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April Crop Production: Early Start to Row Crop Production

April 10, 2012

 

March delivered warmer than normal temperatures to areas from the Rocky Mountains to the Atlantic Coast, while near-normal recordings prevailed in the Great Basin and along the Pacific Coast. Most notably, average temperatures pushed the mercury to more than 12 degrees above normal throughout the Great Lakes region, as well as much of the Corn Belt and northern Great Plains, promoting an earlier than normal start to spring fieldwork.
 
Storm systems brought above average precipitation to the Pacific Northwest, Texas, and much of the Delta during the month. Conversely, moisture accumulation was significantly below normal in the Southwest and Rocky Mountains.
 
Row crop producers in many States were working their fields as March began, cultivating, applying herbicides and fertilizer, and pre-irrigating before planting this year's crops. In portions of the South, corn, cotton, and sorghum were planted early in the month. Rice producers in California were draining fields mid-month, while growers in Texas and parts of the Delta were seeding their fields. Sugarcane growers in Florida and Texas remained busy throughout the month wrapping up the harvest of the 2011 crop. By April 1, corn planting was active in half of the 18 major estimating States, with3 percent of the Nation's crop in the ground, slightly ahead of both last year and the 5-year average. However, despite the opportunity to plant early, producers in some locations remained hesitant out of concern of a spring freeze.
 
Warmer than normal temperatures coupled with adequate soil moisture throughout the month provided favorable growing conditions for developing small grain crops in many areas. Winter wheat fields in portions of the southern United States were jointing and heading ahead of the normal pace.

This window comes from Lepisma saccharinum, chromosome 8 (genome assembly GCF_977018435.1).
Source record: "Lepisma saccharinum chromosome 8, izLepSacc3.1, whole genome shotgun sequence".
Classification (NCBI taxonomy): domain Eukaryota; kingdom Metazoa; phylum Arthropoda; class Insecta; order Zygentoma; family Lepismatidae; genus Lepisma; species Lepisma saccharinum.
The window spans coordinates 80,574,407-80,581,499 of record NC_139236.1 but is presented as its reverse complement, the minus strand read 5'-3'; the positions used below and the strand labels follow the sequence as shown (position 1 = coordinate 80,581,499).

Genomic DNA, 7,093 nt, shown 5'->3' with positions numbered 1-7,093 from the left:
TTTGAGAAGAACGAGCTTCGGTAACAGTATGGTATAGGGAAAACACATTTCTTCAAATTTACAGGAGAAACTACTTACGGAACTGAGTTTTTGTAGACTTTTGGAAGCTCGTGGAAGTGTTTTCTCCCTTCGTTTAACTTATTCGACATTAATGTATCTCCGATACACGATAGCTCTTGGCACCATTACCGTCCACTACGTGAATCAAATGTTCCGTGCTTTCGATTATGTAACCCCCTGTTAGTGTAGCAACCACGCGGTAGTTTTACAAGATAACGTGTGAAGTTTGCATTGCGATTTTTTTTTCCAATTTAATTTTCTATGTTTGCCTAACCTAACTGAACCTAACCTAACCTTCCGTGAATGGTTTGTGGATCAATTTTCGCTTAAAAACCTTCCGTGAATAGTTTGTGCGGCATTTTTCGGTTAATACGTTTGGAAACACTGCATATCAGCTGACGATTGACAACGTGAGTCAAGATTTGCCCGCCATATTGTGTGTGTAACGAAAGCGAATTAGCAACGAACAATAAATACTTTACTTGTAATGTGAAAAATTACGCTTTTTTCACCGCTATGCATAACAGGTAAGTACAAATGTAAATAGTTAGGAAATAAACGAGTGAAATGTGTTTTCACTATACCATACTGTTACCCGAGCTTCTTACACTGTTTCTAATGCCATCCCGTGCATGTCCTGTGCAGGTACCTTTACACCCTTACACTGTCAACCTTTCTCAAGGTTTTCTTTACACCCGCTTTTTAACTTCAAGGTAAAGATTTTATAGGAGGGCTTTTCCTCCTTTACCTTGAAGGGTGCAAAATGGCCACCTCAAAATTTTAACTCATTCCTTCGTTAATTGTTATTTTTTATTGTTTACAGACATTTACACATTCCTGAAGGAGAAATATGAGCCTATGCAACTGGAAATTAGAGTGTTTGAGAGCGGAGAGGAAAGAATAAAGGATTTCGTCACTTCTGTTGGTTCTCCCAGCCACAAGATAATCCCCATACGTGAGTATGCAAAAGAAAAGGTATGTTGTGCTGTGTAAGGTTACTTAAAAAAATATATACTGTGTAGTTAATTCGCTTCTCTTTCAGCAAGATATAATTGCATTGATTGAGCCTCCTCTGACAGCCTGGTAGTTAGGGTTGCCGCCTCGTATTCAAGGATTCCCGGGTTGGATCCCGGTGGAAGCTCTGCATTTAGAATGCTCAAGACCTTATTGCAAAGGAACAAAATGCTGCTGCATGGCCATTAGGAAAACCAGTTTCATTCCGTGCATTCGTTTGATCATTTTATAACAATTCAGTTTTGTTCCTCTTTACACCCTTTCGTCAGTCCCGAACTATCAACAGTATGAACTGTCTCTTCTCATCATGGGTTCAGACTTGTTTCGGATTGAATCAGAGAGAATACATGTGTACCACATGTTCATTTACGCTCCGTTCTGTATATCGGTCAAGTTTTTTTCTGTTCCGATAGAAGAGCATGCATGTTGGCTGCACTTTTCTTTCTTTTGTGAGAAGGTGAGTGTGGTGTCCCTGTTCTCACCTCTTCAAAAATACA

Conversely, winter wheat in the High Plains and Trans-Pecos regions of Texas struggled developmentally due to continued dry weather and high winds.Late-month storm systems brought beneficial rain to portions of the central and southern Great Plains, boosting soil moisture levels and improving crop conditions in several major growing regions. However, isolated areas received more than 5 inches of rainfall which led to lowland flooding and increased prevalence of powdery mildew and rust in some fields.
 
Vegetable growers spent the month harvesting their remaining winter crops, while readying fields and planting spring crops. Watermelons were planted in northern Florida mid-month. Above average temperatures prompted early blooming and budding in a variety of tree fruit, nut, and grape crops, leaving growers concerned about a possible spring freeze. By month's end, pea-sized fruit were evident on Valencia trees in Florida.
 

 

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See all of the data, coverage and analysis of today's World Agricultural Supply and Demand Estimates and Crop Production reports.

 


 

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RELATED TOPICS: Weather, Crops, USDA

 
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